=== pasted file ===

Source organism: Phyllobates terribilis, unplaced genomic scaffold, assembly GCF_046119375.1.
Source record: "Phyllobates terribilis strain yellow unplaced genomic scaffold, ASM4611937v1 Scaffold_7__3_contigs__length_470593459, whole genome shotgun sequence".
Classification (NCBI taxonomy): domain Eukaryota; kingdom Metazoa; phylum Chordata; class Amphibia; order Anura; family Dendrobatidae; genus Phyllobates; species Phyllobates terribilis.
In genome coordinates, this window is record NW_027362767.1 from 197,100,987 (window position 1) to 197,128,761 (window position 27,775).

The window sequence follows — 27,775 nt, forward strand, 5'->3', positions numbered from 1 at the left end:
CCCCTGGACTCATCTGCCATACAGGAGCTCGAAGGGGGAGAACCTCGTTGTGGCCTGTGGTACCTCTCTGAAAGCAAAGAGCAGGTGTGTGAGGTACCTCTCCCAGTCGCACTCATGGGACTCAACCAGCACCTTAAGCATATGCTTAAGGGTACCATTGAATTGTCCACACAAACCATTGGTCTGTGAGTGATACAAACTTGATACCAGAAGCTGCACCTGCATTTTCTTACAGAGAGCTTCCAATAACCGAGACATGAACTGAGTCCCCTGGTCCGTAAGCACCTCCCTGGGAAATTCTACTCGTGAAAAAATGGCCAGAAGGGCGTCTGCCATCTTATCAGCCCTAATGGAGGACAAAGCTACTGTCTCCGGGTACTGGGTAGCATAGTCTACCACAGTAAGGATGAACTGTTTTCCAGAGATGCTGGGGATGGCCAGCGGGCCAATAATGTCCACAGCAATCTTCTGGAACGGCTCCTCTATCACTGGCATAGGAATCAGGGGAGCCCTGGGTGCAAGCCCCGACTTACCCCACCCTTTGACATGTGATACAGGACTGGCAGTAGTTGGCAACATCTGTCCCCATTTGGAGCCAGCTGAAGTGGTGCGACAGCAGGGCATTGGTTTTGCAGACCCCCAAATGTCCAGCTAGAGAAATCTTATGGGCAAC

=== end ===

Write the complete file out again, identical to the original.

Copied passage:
Source organism: Phyllobates terribilis, unplaced genomic scaffold, assembly GCF_046119375.1.
Source record: "Phyllobates terribilis strain yellow unplaced genomic scaffold, ASM4611937v1 Scaffold_7__3_contigs__length_470593459, whole genome shotgun sequence".
Classification (NCBI taxonomy): domain Eukaryota; kingdom Metazoa; phylum Chordata; class Amphibia; order Anura; family Dendrobatidae; genus Phyllobates; species Phyllobates terribilis.
In genome coordinates, this window is record NW_027362767.1 from 197,100,987 (window position 1) to 197,128,761 (window position 27,775).

The window sequence follows — 27,775 nt, forward strand, 5'->3', positions numbered from 1 at the left end:
CCCCTGGACTCATCTGCCATACAGGAGCTCGAAGGGGGAGAACCTCGTTGTGGCCTGTGGTACCTCTCTGAAAGCAAAGAGCAGGTGTGTGAGGTACCTCTCCCAGTCGCACTCATGGGACTCAACCAGCACCTTAAGCATATGCTTAAGGGTACCATTGAATTGTCCACACAAACCATTGGTCTGTGAGTGATACAAACTTGATACCAGAAGCTGCACCTGCATTTTCTTACAGAGAGCTTCCAATAACCGAGACATGAACTGAGTCCCCTGGTCCGTAAGCACCTCCCTGGGAAATTCTACTCGTGAAAAAATGGCCAGAAGGGCGTCTGCCATCTTATCAGCCCTAATGGAGGACAAAGCTACTGTCTCCGGGTACTGGGTAGCATAGTCTACCACAGTAAGGATGAACTGTTTTCCAGAGATGCTGGGGATGGCCAGCGGGCCAATAATGTCCACAGCAATCTTCTGGAACGGCTCCTCTATCACTGGCATAGGAATCAGGGGAGCCCTGGGTGCAAGCCCCGACTTACCCCACCCTTTGACATGTGATACAGGACTGGCAGTAGTTGGCAACATCTGTCCCCATTTGGAGCCAGCTGAAGTGGTGCGACAGCAGGGCATTGGTTTTGCAGACCCCCAAATGTCCAGCTAGAGAAATCTTATGGGCAAC